In every culture, there are touchstones that serve as access points into the history, morality, economics and the everyday life of its citizens. Sports, religion, politics—even food and drink can serve this purpose. In Beer & Food: An American History, Bob Skilnik provides a compact history of the relationship between beer, food and the development of the American culture.
From beer’s influences during colonial times to modern cooking with beer, Skilnik takes us on a journey that proves that beer is food and beer is history. Published by Jefferson Press, Beer & Food: An American History tells us how beer has fit into the lives of Americans of every generation. From the early settlers in Virginia who discovered a way to brew “a good drink from Indian corn” to the early days of the modern American craft beer movement, Skilnik uncovers interesting tidbits about brewing and America.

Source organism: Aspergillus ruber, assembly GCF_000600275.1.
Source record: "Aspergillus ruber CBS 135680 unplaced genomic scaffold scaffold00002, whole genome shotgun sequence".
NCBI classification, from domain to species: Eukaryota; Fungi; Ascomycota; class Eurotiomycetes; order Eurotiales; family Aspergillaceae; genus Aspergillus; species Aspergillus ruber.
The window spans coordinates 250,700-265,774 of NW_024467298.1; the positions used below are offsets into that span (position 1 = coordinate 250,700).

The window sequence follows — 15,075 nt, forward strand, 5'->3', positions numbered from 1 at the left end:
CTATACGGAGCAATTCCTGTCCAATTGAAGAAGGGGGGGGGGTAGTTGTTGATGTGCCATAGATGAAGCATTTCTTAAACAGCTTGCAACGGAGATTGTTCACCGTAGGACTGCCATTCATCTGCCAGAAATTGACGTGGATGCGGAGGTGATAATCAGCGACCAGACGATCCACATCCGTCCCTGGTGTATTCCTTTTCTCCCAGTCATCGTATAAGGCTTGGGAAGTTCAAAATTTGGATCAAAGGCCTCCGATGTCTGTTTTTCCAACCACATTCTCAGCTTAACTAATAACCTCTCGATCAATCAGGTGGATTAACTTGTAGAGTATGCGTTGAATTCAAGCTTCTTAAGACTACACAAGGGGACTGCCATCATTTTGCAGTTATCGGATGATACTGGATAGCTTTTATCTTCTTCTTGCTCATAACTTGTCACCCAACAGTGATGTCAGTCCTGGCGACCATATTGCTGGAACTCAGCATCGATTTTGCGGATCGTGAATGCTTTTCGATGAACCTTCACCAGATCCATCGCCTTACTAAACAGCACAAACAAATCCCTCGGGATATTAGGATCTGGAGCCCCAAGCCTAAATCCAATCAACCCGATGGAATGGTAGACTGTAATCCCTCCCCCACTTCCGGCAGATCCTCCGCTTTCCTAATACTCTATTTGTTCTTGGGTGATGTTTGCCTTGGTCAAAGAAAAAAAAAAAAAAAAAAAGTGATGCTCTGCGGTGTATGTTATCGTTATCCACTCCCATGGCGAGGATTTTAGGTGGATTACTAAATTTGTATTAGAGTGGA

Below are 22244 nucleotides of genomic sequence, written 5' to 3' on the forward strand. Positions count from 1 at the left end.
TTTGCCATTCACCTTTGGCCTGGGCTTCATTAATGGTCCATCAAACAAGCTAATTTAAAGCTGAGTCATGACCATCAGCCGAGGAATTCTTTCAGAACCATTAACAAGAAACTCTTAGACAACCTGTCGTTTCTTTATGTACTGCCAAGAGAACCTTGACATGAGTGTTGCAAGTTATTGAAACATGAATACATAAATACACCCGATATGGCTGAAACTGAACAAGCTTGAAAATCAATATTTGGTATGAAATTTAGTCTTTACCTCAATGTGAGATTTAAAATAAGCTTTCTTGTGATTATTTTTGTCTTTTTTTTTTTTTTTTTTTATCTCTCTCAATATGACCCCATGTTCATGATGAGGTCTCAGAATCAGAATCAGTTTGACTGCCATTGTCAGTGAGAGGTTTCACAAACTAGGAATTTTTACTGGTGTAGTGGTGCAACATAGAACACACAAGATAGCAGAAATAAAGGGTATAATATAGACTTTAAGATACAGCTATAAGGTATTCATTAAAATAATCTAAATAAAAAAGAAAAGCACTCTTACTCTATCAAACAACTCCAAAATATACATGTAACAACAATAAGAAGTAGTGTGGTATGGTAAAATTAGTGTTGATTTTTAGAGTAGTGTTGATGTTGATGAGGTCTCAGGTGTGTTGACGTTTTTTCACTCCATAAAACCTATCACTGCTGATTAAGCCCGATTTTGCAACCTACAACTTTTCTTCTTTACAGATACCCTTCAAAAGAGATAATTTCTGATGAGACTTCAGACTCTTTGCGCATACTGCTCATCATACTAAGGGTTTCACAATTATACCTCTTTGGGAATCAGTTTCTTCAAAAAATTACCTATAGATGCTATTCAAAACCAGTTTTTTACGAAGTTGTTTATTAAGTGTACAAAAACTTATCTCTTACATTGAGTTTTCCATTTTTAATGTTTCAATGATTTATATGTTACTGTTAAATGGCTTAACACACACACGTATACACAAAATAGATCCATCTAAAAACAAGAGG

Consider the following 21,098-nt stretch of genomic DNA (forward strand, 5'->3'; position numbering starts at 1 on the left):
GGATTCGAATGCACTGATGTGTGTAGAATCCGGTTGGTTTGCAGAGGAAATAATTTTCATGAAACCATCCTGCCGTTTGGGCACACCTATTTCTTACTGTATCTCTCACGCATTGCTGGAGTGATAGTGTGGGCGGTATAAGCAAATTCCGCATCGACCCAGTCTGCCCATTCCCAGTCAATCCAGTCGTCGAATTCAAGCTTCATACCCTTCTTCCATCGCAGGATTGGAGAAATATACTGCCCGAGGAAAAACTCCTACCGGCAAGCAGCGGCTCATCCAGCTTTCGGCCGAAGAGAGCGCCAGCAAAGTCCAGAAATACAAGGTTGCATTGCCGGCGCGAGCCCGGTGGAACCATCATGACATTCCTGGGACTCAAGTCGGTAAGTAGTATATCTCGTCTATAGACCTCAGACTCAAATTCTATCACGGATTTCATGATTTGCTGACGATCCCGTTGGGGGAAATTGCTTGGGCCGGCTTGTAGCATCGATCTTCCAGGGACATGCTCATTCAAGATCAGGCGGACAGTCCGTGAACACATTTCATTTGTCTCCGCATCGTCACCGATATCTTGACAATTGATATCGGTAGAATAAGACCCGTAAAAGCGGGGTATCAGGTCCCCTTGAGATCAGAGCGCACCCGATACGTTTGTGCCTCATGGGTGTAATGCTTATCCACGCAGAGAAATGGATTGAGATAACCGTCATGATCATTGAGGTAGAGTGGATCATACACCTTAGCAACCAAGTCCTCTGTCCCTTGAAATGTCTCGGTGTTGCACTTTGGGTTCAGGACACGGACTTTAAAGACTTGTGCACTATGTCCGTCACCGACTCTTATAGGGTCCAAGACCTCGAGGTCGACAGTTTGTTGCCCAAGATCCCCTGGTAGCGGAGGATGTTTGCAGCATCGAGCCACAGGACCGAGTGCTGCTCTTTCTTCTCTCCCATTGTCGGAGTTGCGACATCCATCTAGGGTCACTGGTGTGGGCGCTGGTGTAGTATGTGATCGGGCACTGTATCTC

The book stays true to its linking of beer with food by including a range of 90 beer-related recipes for just about every skill level.
For homebrewers interested in early colonial brewing techniques, there are directions for making spruce beer. There is also a good discussion of how World War II grain rationing changed the flavor of beer and altered the American palate towards lighter lagers for generations to come.
Skilnik is an alumnus of the Siebel Institute of Technology in Chicago and contributes to the food section of the Chicago Tribune. For anyone interested in why certain foods became associated with beer and how segments of our country’s beer and food companies have rebounded from bland to flavorful, Beer & Food is a primer that covers some interesting ground.